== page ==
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Thursday, June 18, 2020

Avoiding universality, again

The DACA decision again avoided the scope-of-injunction issue and the propriety of universal/non-particularized injunctions, in a clever way. The Court consolidated three cases--two (from New York and the Second Circuit and California and the Ninth Circuit) had entered universal injunctions prohibiting enforcement of the rescission order, while one (from the D.C. Circuit) had vacated the DHS order rescinding DACA. Only the Ninth Circuit decided the appeal and affirmed the injunction (the others were taken on cert before judgment) and the Ninth Circuit was the "lead" case in the caption. But the majority focused its review on the D.C. case that vacated the rescission under the APA without issuing an injunction. Affirming vacatur of the rescission order meant there was no rescission order, therefore nothing to enjoin. It became unnecessary to consider the propriety of the "nationwide" (unfortunately) scope of the injunction.

This may mean that resolution of the scope-of-injunction question is not on imminent, as I am not aware of any cases on SCOTUS's horizon squarely presenting the question. A reader points out that scope-of-injunction is at issue in Little Sisters of the Poor. If--as happened today and in the census case--the Chief joins the four liberals to hold that the Trump Administration messed up the APA, universality may be unavoidable.

Posted by Howard Wasserman on June 18, 2020 at 12:42 PM in Civil Procedure, Constitutional thoughts, Howard Wasserman | Permalink

Comments

Marty: In practice, you are right. But, assuming one buys some version of departmentalism (such as the one I have been pushing), that is not formally the case. The agency *could* continue to enforce against someone, if it were willing to keep losing once it returned to court. Also, I think there is some value to recognizing when the result you (rightly) describe is happening pursuant to the judgment/injunction and when it is happening as a matter of precedent.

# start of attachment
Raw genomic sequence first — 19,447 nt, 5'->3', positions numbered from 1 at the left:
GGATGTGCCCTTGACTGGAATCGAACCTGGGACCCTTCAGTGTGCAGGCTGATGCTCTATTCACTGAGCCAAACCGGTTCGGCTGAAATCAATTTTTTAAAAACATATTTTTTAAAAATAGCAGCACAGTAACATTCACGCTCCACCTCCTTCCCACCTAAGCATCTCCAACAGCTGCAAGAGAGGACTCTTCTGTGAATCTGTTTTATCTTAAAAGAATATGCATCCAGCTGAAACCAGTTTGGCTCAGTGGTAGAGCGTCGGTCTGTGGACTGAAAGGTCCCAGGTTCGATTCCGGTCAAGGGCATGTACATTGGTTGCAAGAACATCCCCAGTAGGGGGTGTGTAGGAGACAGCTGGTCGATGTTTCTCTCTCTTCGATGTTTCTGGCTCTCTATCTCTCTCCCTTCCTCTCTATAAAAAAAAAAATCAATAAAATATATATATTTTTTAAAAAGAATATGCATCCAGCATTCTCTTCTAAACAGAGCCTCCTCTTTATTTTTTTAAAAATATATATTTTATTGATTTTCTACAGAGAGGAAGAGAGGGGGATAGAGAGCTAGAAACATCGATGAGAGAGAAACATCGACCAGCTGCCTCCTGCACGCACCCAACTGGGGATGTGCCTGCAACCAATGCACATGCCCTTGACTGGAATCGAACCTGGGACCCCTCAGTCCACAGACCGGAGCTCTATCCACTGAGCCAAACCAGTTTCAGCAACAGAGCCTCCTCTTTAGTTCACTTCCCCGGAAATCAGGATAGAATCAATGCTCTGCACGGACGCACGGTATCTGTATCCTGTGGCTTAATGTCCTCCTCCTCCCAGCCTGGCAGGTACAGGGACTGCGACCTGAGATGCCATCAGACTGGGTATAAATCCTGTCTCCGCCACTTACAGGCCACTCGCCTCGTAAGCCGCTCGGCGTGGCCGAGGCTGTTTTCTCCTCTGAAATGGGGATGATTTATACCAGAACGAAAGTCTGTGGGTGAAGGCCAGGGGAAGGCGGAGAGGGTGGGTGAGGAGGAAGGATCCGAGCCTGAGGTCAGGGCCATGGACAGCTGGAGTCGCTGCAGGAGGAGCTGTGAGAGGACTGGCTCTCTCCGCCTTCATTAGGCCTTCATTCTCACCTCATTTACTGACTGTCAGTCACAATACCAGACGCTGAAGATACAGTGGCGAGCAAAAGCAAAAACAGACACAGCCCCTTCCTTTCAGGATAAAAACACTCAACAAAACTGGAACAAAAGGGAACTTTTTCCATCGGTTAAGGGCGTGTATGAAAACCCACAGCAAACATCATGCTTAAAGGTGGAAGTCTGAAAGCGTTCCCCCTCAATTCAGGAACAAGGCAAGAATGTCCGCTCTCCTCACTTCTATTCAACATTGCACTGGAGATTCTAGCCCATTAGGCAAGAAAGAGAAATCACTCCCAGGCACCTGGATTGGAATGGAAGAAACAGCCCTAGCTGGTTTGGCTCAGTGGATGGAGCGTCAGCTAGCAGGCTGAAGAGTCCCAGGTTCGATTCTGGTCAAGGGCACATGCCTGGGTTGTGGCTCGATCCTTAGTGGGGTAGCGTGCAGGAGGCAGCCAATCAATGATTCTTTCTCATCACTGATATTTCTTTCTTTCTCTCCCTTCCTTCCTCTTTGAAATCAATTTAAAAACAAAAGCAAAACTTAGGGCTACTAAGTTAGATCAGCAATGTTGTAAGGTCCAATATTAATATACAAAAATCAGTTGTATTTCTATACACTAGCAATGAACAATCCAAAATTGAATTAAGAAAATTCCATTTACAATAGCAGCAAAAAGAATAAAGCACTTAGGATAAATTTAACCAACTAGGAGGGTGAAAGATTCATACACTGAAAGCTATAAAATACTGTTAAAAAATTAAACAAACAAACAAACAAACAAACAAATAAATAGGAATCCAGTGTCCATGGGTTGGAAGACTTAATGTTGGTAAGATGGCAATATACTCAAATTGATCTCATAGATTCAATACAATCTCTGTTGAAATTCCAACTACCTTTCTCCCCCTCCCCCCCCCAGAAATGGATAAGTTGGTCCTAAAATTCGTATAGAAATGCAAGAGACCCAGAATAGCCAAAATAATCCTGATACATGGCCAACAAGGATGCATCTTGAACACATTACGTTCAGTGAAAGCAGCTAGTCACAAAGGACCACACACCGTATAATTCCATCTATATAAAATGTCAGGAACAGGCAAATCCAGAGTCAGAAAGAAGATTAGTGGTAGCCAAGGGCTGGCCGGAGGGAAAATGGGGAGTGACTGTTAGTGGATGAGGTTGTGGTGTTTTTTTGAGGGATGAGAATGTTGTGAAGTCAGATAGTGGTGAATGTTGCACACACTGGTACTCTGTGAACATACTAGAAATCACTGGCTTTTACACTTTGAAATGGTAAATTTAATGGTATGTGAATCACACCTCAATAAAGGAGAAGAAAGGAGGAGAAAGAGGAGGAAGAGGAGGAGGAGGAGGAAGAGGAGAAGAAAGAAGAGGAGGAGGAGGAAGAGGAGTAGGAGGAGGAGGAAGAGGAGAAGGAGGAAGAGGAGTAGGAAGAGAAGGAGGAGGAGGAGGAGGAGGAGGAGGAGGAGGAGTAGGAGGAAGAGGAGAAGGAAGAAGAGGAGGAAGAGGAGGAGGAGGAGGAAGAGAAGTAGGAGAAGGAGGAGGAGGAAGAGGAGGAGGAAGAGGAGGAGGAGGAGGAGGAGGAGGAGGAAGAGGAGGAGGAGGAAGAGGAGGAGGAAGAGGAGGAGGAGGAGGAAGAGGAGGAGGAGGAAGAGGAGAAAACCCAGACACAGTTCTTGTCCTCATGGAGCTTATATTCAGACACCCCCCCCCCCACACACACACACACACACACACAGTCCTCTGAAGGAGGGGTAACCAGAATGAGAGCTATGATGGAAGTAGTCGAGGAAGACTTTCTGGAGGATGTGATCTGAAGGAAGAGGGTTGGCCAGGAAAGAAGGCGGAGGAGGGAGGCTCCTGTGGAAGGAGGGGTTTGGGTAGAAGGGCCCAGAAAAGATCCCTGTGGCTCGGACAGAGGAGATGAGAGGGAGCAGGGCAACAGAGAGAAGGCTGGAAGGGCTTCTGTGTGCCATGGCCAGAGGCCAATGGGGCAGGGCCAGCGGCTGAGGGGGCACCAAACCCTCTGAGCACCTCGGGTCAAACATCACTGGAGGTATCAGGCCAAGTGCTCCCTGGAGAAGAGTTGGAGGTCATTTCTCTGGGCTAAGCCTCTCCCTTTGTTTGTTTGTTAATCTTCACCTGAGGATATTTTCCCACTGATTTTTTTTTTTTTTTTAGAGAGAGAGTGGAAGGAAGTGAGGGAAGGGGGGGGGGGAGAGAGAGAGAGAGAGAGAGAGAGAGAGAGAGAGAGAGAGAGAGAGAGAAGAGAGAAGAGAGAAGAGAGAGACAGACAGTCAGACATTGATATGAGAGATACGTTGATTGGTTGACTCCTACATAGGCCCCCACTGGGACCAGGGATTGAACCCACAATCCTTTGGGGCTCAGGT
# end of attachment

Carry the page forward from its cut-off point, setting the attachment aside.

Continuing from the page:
Posted by: Howard Wasserman | Jun 19, 2020 1:08:39 PM

This has been my point all along: That once the SCOTUS decides the legal question--here, that the rule was arbitrary and capricious--this entire academic debate about "universal" injunctions and the nature of the remedy is simply beside the point, because of course the agency won't then try to enforce its rule against *anyone*. And therefore in these cases, the entire debate is only about what the state of affairs will be during the few months while the case is percolating up for a final SCOTUS decision.

Posted by: Martin Lederman | Jun 19, 2020 12:13:31 PM

I thought there was a raging controversy between people like Mila Sohoni* and people like John Harrison about whether the APA's remedy of vacatur actually can, permissibly, apply to non-parties. So I don't know why the Court didn't need to confront that question.

* https://papers.ssrn.com/sol3/papers.cfm?abstract_id=3599266

Posted by: Asher Steinberg | Jun 18, 2020 6:28:23 PM

Even if the APA authorizes vacatur of unlawful agency actions, what difference is there between this remedy and universal injunctions as an Article III matter? Both have the practical effect of precluding enforcement against non-plaintiffs and both alter the government's formal legal position relative to non-plaintiffs. If Article III prohibits remedies that go beyond what is necessary to protect the plaintiff (Bray's "plaintiff-protective principle"), vacaturs would seem to suffer from the same constitutional defect as universal injunctions. Do you agree? I think Bray and Bagley actually make this argument in an amicus brief in Trump v. Pennsylvania, though the Court will not need to reach this question if it decides for the government.

Posted by: ABC | Jun 18, 2020 5:34:35 PM

In a normative sense yes, although I do not know enough Ad Law to know if it holds up descriptively.

I read the APA as authorizing federal courts (especially the DDC and DC Cir) to operate as a sort-of Council of Revision for regulations, with the power to erase a regulation and force the agency to start over. This is different than an injunction, which prohibits enforcement of the regulation without erasing it.

Statutes do not have the same system. The only thing a court can do is enjoin enforcement.

Posted by: Howard Wasserman | Jun 18, 2020 3:43:18 PM

Howard - The Court seemed to think there was a difference between (1) an injunction prohibiting an agency from implementing the agency's rescission order against anyone, and (2) an order vacating the agency's rescission order.

Do you see any doctrinal or real-world difference between the two?

Posted by: Slippery Slope | Jun 18, 2020 3:33:05 PM

I stand corrected.

Posted by: Howard Wasserman | Jun 18, 2020 2:50:18 PM

The scope-of-injunction question is raised by Q3 in Trump v. Pennsylvania: https://www.scotusblog.com/case-files/cases/trump-v-pennsylvania/

Also note that the DOJ's position is that the vacatur remedy also presents a scope-of-relief question. See Sohoni, The Power to Vacate a Rule, https://papers.ssrn.com/sol3/papers.cfm?abstract_id=3599266

Posted by: Zach | Jun 18, 2020 2:40:19 PM

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